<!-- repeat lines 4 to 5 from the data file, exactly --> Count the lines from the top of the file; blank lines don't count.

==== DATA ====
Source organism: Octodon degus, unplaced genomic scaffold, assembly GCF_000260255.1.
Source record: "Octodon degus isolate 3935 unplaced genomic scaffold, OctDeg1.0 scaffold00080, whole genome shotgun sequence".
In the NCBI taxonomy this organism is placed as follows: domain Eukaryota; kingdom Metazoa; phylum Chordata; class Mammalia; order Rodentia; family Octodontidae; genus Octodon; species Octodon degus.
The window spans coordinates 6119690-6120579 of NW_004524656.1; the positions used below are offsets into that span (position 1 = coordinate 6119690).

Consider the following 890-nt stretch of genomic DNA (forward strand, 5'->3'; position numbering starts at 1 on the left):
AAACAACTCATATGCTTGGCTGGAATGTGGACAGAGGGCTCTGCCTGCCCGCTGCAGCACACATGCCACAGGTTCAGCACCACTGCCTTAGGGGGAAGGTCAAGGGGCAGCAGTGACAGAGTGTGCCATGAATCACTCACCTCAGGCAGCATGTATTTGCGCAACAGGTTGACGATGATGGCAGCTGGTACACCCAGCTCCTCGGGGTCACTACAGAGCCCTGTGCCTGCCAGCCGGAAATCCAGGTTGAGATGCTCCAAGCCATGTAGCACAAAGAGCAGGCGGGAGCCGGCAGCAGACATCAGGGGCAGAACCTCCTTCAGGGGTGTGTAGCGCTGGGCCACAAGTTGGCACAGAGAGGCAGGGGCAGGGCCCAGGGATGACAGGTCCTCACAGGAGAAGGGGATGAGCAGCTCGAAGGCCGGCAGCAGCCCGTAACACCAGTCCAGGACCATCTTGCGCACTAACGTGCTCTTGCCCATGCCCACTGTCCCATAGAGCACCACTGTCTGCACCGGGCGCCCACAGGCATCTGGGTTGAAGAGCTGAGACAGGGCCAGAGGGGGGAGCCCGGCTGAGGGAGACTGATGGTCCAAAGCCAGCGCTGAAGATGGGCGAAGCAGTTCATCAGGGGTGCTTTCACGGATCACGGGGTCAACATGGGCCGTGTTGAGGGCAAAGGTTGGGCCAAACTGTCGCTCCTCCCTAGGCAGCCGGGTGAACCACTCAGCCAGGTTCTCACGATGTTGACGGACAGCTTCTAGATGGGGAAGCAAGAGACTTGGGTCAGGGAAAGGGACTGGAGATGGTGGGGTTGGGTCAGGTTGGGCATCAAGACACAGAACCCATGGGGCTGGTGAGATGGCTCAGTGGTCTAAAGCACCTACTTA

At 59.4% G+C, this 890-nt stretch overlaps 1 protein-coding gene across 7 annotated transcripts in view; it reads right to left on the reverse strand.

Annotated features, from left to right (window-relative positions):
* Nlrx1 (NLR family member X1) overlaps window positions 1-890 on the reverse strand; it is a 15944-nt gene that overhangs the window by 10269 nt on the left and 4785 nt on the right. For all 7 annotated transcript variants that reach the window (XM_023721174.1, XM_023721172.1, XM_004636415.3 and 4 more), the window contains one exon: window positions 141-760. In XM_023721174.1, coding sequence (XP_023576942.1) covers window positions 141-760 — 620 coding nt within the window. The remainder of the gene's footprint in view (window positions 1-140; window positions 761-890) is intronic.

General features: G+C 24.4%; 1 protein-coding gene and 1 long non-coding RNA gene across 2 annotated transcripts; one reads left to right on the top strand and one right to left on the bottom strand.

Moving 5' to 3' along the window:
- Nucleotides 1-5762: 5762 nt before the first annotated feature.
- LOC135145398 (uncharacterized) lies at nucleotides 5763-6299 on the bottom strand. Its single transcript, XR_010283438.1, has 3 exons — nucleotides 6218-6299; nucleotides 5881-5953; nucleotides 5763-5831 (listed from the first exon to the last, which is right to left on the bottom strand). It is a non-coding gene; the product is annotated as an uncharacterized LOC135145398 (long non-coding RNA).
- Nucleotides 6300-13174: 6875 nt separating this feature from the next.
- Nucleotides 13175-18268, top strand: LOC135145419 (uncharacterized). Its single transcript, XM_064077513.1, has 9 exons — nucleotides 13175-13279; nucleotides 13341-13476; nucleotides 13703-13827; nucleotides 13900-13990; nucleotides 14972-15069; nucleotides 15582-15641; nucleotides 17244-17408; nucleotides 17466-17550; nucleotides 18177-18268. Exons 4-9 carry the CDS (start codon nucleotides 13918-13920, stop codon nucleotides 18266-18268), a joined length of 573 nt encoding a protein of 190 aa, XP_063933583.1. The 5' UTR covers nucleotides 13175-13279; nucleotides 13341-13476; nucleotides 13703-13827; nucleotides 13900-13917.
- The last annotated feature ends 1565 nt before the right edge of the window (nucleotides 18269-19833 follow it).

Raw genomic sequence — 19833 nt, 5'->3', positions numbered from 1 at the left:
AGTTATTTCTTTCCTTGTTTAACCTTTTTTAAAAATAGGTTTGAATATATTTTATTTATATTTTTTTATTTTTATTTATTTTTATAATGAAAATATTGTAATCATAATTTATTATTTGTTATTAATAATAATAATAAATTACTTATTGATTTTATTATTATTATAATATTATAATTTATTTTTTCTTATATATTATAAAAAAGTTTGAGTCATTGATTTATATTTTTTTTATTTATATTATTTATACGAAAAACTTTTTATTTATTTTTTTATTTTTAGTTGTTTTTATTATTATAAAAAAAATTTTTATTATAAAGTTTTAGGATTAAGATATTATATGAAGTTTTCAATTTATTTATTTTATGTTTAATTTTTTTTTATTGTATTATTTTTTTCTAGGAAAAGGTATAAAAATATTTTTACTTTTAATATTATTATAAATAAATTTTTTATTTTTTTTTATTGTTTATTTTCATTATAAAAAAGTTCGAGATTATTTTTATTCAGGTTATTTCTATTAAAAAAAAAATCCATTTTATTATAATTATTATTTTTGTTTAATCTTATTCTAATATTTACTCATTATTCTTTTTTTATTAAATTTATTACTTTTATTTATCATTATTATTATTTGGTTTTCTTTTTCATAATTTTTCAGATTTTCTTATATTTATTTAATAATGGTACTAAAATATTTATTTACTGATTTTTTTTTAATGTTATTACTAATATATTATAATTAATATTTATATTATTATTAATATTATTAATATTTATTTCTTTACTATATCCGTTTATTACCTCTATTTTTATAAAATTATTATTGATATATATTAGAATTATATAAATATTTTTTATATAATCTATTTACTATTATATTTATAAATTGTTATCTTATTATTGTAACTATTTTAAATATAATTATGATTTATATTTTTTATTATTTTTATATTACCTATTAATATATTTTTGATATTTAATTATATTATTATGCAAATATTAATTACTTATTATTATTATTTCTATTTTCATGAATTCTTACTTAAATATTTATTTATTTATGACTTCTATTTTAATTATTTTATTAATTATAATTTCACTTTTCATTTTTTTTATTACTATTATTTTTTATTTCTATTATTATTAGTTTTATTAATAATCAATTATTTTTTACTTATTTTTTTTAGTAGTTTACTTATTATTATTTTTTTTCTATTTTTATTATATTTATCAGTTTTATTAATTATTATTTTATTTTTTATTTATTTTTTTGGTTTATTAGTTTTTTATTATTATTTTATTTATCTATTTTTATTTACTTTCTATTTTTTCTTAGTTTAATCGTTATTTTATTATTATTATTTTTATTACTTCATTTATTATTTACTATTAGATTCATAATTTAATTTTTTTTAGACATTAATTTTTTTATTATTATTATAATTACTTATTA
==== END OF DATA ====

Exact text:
The window spans coordinates 6119690-6120579 of NW_004524656.1; the positions used below are offsets into that span (position 1 = coordinate 6119690).

Consider the following 890-nt stretch of genomic DNA (forward strand, 5'->3'; position numbering starts at 1 on the left):